Wednesday 17th October 2012


One for all you Riviera playboys out there, now you can be unpopular on land and water!

Remember the Gibbs Aquada? The amphibious car made a big splash (strike one Nick - Ed.) at the 2004 Birmingham motor show and then sunk without trace, so to speak (strike two - Ed.).

Saddled with the looks of an MX-5 suffering water retention and a £150,000 proposed price tag, it was never going very far, but then Rover, who supplied its 2.5-litre V6, went under and the project was shelved.

Happier in the waves...
Happier in the waves...
The technology lived on however and Gibbs (no relation to your author) has just announced an amphibious quad bike for sale in the States for a (slightly) more palatable $40,000 (£24,800). This one's actually going to happen - the New Zealand-based company has bought a factory, in Detroit no less, and production is slated to start this month.

We asked via email whether it was coming here and the tumbleweed blew. Okay, there's probably not huge demand in the UK, but it does look quite impressive.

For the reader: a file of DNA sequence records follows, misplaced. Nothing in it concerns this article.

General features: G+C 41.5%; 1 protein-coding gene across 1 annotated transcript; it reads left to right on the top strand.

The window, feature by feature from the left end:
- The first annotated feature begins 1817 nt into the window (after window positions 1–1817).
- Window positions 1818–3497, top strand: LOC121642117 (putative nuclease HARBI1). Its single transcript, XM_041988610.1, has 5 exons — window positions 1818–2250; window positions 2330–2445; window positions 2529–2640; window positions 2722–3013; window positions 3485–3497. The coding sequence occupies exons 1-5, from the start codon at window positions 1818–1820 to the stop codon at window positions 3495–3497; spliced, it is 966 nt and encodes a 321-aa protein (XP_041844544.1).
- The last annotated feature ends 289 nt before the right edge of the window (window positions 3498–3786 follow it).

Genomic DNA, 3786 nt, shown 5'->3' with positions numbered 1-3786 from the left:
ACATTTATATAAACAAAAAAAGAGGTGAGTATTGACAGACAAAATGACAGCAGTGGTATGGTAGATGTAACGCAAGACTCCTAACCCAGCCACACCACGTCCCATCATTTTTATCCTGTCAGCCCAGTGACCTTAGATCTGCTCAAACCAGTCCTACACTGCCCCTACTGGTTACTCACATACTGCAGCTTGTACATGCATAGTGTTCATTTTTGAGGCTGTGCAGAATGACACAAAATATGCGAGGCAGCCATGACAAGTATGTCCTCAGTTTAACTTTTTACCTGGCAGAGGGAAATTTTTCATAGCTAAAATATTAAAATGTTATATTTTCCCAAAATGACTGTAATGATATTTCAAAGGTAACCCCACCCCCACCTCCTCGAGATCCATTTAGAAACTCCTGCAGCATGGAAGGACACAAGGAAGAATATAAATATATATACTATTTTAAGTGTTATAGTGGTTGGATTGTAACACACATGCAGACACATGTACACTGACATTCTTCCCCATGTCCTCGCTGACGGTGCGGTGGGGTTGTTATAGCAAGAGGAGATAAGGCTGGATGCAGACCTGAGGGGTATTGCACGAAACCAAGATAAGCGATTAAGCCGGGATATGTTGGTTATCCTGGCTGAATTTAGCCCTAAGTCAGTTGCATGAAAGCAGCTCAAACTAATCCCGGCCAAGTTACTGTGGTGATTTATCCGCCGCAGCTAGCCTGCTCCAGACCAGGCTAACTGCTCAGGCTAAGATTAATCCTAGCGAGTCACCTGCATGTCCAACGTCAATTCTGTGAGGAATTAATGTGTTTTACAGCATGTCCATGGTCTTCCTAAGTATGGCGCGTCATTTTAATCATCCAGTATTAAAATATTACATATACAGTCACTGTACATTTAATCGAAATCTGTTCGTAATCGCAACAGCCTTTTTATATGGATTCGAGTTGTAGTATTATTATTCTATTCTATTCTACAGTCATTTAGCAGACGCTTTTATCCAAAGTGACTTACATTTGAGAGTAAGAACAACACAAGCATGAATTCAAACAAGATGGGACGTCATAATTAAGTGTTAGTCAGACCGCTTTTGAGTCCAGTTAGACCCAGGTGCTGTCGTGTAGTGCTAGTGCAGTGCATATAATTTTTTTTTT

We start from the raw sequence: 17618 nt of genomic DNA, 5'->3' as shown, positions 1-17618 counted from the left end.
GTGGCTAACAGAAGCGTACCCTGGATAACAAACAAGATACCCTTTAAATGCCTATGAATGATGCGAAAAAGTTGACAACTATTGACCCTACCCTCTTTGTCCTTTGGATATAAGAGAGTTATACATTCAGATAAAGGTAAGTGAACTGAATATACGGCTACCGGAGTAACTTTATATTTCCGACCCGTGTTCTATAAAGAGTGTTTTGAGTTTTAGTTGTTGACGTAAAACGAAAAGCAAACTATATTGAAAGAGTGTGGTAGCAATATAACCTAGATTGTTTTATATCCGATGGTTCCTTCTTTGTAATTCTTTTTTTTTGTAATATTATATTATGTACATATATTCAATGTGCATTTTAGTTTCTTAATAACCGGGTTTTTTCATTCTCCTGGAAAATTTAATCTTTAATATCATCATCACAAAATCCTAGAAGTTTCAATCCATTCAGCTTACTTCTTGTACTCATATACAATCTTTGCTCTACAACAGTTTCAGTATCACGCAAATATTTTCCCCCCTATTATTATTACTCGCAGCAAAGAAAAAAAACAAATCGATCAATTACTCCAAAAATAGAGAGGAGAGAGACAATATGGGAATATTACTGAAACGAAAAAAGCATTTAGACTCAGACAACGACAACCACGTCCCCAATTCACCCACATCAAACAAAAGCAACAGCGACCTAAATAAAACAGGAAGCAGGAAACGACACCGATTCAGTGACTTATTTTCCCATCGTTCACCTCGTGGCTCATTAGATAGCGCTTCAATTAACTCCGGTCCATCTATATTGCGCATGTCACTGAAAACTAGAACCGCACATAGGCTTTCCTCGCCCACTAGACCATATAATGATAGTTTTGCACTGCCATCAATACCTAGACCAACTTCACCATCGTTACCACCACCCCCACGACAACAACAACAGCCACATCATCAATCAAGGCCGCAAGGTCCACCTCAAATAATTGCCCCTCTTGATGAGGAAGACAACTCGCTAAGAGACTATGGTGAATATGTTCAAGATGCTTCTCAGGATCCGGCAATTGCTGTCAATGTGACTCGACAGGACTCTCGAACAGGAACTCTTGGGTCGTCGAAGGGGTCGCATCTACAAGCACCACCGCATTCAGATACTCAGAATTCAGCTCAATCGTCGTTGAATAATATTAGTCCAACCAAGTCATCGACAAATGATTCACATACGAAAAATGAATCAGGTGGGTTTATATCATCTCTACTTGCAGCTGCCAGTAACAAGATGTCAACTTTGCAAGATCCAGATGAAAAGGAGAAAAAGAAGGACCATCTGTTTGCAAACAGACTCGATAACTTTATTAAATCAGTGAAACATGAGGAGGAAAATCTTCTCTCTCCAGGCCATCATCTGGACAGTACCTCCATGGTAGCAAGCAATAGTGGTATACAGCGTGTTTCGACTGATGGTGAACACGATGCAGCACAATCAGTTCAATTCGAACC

As with the Aquada, the Quadski can be driven straight into water, at which point you press a button to retract the wheels and five seconds later you're off again, pushed forward by a jetski-style water jet propulsion. According to the company the top speed of 45mph is the same on water as it is on land. Power comes from a 1,300cc four-cylinder BMW motorbike engine making 175hp, and the gearshift is from a BMW bike as well.

...but handy if you fancy a beachside cocktail
...but handy if you fancy a beachside cocktail
Despite the German powertrain, there's a good bit of British know-how in the tech. Founder Alan Gibbs might be a Kiwi entrepreneur, but CEO Neil Jenkins is a talented Brit engineer who played a key part in the development of the Jaguar XJ220 supercar.

In fact the Aquada team had quite a few ex-Jaguar staff working on it, so with the technology finally coming to market, we can look proudly on the Quadski as a brilliantly bonkers example of ingenious British engineering.

Looks wise, that that wide body and those puny wheels don't do it many favours on land, but visually it works much better in water. Looks great fun actually: we'd be willing to shell out big money to hire it somewhere warm such as the 4x4 paradise of Fraser Island in Queensland, Australia. Less so in the Cirencester gravel pits near Swindon.


Author: NickGibbs
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